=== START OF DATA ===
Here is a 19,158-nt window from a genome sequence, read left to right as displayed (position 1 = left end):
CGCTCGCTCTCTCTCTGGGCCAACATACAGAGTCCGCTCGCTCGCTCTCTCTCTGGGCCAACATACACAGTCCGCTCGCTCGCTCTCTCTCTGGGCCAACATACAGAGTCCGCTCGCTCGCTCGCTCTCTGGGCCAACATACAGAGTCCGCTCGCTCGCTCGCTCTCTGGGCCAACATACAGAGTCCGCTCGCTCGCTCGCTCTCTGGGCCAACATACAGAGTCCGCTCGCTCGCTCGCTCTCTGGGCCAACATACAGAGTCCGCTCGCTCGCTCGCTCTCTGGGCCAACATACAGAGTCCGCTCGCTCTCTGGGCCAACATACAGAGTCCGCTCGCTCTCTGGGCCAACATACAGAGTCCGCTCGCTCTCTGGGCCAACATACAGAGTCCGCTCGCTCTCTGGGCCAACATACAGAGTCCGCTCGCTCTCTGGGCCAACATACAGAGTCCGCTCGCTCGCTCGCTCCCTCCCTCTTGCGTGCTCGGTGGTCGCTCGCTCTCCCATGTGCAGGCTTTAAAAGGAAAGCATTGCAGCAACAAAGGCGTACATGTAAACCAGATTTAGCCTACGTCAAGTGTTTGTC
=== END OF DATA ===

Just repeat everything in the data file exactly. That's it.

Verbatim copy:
Here is a 19,158-nt window from a genome sequence, read left to right as displayed (position 1 = left end):
CGCTCGCTCTCTCTCTGGGCCAACATACAGAGTCCGCTCGCTCGCTCTCTCTCTGGGCCAACATACACAGTCCGCTCGCTCGCTCTCTCTCTGGGCCAACATACAGAGTCCGCTCGCTCGCTCGCTCTCTGGGCCAACATACAGAGTCCGCTCGCTCGCTCGCTCTCTGGGCCAACATACAGAGTCCGCTCGCTCGCTCGCTCTCTGGGCCAACATACAGAGTCCGCTCGCTCGCTCGCTCTCTGGGCCAACATACAGAGTCCGCTCGCTCGCTCGCTCTCTGGGCCAACATACAGAGTCCGCTCGCTCTCTGGGCCAACATACAGAGTCCGCTCGCTCTCTGGGCCAACATACAGAGTCCGCTCGCTCTCTGGGCCAACATACAGAGTCCGCTCGCTCTCTGGGCCAACATACAGAGTCCGCTCGCTCTCTGGGCCAACATACAGAGTCCGCTCGCTCGCTCGCTCCCTCCCTCTTGCGTGCTCGGTGGTCGCTCGCTCTCCCATGTGCAGGCTTTAAAAGGAAAGCATTGCAGCAACAAAGGCGTACATGTAAACCAGATTTAGCCTACGTCAAGTGTTTGTC